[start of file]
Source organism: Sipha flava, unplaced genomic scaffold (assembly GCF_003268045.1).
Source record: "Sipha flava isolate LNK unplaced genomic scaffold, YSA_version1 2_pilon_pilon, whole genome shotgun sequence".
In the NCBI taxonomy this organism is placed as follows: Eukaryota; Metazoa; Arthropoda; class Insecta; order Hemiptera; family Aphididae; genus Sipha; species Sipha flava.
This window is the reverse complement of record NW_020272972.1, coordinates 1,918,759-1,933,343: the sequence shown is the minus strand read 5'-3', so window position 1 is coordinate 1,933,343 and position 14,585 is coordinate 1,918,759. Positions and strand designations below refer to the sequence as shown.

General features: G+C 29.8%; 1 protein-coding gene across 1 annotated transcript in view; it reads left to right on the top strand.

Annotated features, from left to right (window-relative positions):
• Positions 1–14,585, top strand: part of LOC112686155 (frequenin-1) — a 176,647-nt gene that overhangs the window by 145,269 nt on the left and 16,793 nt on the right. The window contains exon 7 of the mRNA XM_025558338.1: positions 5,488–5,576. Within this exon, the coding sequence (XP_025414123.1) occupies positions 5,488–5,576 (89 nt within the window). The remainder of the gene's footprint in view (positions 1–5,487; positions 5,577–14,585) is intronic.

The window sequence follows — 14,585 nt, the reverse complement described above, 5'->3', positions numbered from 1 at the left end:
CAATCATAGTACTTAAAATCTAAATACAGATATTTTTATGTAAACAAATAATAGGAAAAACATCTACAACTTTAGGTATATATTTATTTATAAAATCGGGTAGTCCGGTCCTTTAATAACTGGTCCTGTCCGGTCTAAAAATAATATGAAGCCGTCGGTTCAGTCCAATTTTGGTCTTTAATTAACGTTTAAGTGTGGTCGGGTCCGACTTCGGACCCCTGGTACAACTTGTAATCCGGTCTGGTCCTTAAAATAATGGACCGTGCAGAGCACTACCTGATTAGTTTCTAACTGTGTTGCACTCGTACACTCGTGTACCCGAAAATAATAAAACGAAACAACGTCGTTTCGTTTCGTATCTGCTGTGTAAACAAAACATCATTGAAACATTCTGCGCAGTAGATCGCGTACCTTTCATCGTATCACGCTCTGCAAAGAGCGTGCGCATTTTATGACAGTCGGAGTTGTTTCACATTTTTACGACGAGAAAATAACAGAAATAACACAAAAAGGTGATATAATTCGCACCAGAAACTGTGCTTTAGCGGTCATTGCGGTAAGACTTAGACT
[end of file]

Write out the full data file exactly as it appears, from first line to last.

Source organism: Sipha flava, unplaced genomic scaffold (assembly GCF_003268045.1).
Source record: "Sipha flava isolate LNK unplaced genomic scaffold, YSA_version1 2_pilon_pilon, whole genome shotgun sequence".
In the NCBI taxonomy this organism is placed as follows: Eukaryota; Metazoa; Arthropoda; class Insecta; order Hemiptera; family Aphididae; genus Sipha; species Sipha flava.
This window is the reverse complement of record NW_020272972.1, coordinates 1,918,759-1,933,343: the sequence shown is the minus strand read 5'-3', so window position 1 is coordinate 1,933,343 and position 14,585 is coordinate 1,918,759. Positions and strand designations below refer to the sequence as shown.

General features: G+C 29.8%; 1 protein-coding gene across 1 annotated transcript in view; it reads left to right on the top strand.

Annotated features, from left to right (window-relative positions):
• Positions 1–14,585, top strand: part of LOC112686155 (frequenin-1) — a 176,647-nt gene that overhangs the window by 145,269 nt on the left and 16,793 nt on the right. The window contains exon 7 of the mRNA XM_025558338.1: positions 5,488–5,576. Within this exon, the coding sequence (XP_025414123.1) occupies positions 5,488–5,576 (89 nt within the window). The remainder of the gene's footprint in view (positions 1–5,487; positions 5,577–14,585) is intronic.

The window sequence follows — 14,585 nt, the reverse complement described above, 5'->3', positions numbered from 1 at the left end:
CAATCATAGTACTTAAAATCTAAATACAGATATTTTTATGTAAACAAATAATAGGAAAAACATCTACAACTTTAGGTATATATTTATTTATAAAATCGGGTAGTCCGGTCCTTTAATAACTGGTCCTGTCCGGTCTAAAAATAATATGAAGCCGTCGGTTCAGTCCAATTTTGGTCTTTAATTAACGTTTAAGTGTGGTCGGGTCCGACTTCGGACCCCTGGTACAACTTGTAATCCGGTCTGGTCCTTAAAATAATGGACCGTGCAGAGCACTACCTGATTAGTTTCTAACTGTGTTGCACTCGTACACTCGTGTACCCGAAAATAATAAAACGAAACAACGTCGTTTCGTTTCGTATCTGCTGTGTAAACAAAACATCATTGAAACATTCTGCGCAGTAGATCGCGTACCTTTCATCGTATCACGCTCTGCAAAGAGCGTGCGCATTTTATGACAGTCGGAGTTGTTTCACATTTTTACGACGAGAAAATAACAGAAATAACACAAAAAGGTGATATAATTCGCACCAGAAACTGTGCTTTAGCGGTCATTGCGGTAAGACTTAGACT